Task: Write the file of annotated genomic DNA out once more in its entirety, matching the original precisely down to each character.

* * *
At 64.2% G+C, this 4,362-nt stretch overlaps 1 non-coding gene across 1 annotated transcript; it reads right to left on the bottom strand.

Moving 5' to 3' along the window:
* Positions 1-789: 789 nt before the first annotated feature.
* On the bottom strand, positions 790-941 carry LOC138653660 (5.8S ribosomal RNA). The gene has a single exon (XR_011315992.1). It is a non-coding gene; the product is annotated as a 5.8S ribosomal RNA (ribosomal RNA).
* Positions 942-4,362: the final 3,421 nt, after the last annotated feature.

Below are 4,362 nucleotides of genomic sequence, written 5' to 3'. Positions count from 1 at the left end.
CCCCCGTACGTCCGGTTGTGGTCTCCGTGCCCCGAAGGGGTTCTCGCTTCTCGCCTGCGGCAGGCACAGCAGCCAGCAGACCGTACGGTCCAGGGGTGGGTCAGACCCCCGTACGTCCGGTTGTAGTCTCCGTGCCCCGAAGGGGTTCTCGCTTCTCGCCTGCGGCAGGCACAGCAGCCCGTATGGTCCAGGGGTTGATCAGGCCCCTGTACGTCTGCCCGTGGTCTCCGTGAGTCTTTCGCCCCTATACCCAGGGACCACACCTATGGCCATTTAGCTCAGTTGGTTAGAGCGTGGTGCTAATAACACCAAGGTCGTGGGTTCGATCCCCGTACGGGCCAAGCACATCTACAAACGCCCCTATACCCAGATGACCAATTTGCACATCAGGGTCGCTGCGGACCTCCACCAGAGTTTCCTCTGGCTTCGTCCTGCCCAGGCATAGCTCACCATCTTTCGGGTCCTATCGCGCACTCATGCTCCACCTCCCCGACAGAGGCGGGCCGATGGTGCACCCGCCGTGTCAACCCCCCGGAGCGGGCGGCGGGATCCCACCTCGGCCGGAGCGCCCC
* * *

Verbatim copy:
At 64.2% G+C, this 4,362-nt stretch overlaps 1 non-coding gene across 1 annotated transcript; it reads right to left on the bottom strand.

Moving 5' to 3' along the window:
* Positions 1-789: 789 nt before the first annotated feature.
* On the bottom strand, positions 790-941 carry LOC138653660 (5.8S ribosomal RNA). The gene has a single exon (XR_011315992.1). It is a non-coding gene; the product is annotated as a 5.8S ribosomal RNA (ribosomal RNA).
* Positions 942-4,362: the final 3,421 nt, after the last annotated feature.

Below are 4,362 nucleotides of genomic sequence, written 5' to 3'. Positions count from 1 at the left end.
CCCCCGTACGTCCGGTTGTGGTCTCCGTGCCCCGAAGGGGTTCTCGCTTCTCGCCTGCGGCAGGCACAGCAGCCAGCAGACCGTACGGTCCAGGGGTGGGTCAGACCCCCGTACGTCCGGTTGTAGTCTCCGTGCCCCGAAGGGGTTCTCGCTTCTCGCCTGCGGCAGGCACAGCAGCCCGTATGGTCCAGGGGTTGATCAGGCCCCTGTACGTCTGCCCGTGGTCTCCGTGAGTCTTTCGCCCCTATACCCAGGGACCACACCTATGGCCATTTAGCTCAGTTGGTTAGAGCGTGGTGCTAATAACACCAAGGTCGTGGGTTCGATCCCCGTACGGGCCAAGCACATCTACAAACGCCCCTATACCCAGATGACCAATTTGCACATCAGGGTCGCTGCGGACCTCCACCAGAGTTTCCTCTGGCTTCGTCCTGCCCAGGCATAGCTCACCATCTTTCGGGTCCTATCGCGCACTCATGCTCCACCTCCCCGACAGAGGCGGGCCGATGGTGCACCCGCCGTGTCAACCCCCCGGAGCGGGCGGCGGGATCCCACCTCGGCCGGAGCGCCCC